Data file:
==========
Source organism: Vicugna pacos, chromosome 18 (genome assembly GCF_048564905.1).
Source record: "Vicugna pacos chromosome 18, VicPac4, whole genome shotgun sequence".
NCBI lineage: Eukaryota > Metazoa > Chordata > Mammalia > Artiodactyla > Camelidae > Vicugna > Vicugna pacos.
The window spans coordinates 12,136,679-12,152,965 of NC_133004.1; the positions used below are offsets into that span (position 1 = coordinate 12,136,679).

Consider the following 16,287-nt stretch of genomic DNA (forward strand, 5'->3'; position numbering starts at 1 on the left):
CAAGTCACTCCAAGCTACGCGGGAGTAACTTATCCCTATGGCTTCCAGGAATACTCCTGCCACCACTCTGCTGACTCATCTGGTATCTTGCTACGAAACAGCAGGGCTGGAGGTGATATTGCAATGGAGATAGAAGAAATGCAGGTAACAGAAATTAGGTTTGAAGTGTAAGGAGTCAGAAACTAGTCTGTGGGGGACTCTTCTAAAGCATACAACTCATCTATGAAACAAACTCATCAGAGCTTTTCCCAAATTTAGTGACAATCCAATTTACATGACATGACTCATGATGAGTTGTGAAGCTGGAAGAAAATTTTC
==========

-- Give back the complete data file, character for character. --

Source organism: Vicugna pacos, chromosome 18 (genome assembly GCF_048564905.1).
Source record: "Vicugna pacos chromosome 18, VicPac4, whole genome shotgun sequence".
NCBI lineage: Eukaryota > Metazoa > Chordata > Mammalia > Artiodactyla > Camelidae > Vicugna > Vicugna pacos.
The window spans coordinates 12,136,679-12,152,965 of NC_133004.1; the positions used below are offsets into that span (position 1 = coordinate 12,136,679).

Consider the following 16,287-nt stretch of genomic DNA (forward strand, 5'->3'; position numbering starts at 1 on the left):
CAAGTCACTCCAAGCTACGCGGGAGTAACTTATCCCTATGGCTTCCAGGAATACTCCTGCCACCACTCTGCTGACTCATCTGGTATCTTGCTACGAAACAGCAGGGCTGGAGGTGATATTGCAATGGAGATAGAAGAAATGCAGGTAACAGAAATTAGGTTTGAAGTGTAAGGAGTCAGAAACTAGTCTGTGGGGGACTCTTCTAAAGCATACAACTCATCTATGAAACAAACTCATCAGAGCTTTTCCCAAATTTAGTGACAATCCAATTTACATGACATGACTCATGATGAGTTGTGAAGCTGGAAGAAAATTTTC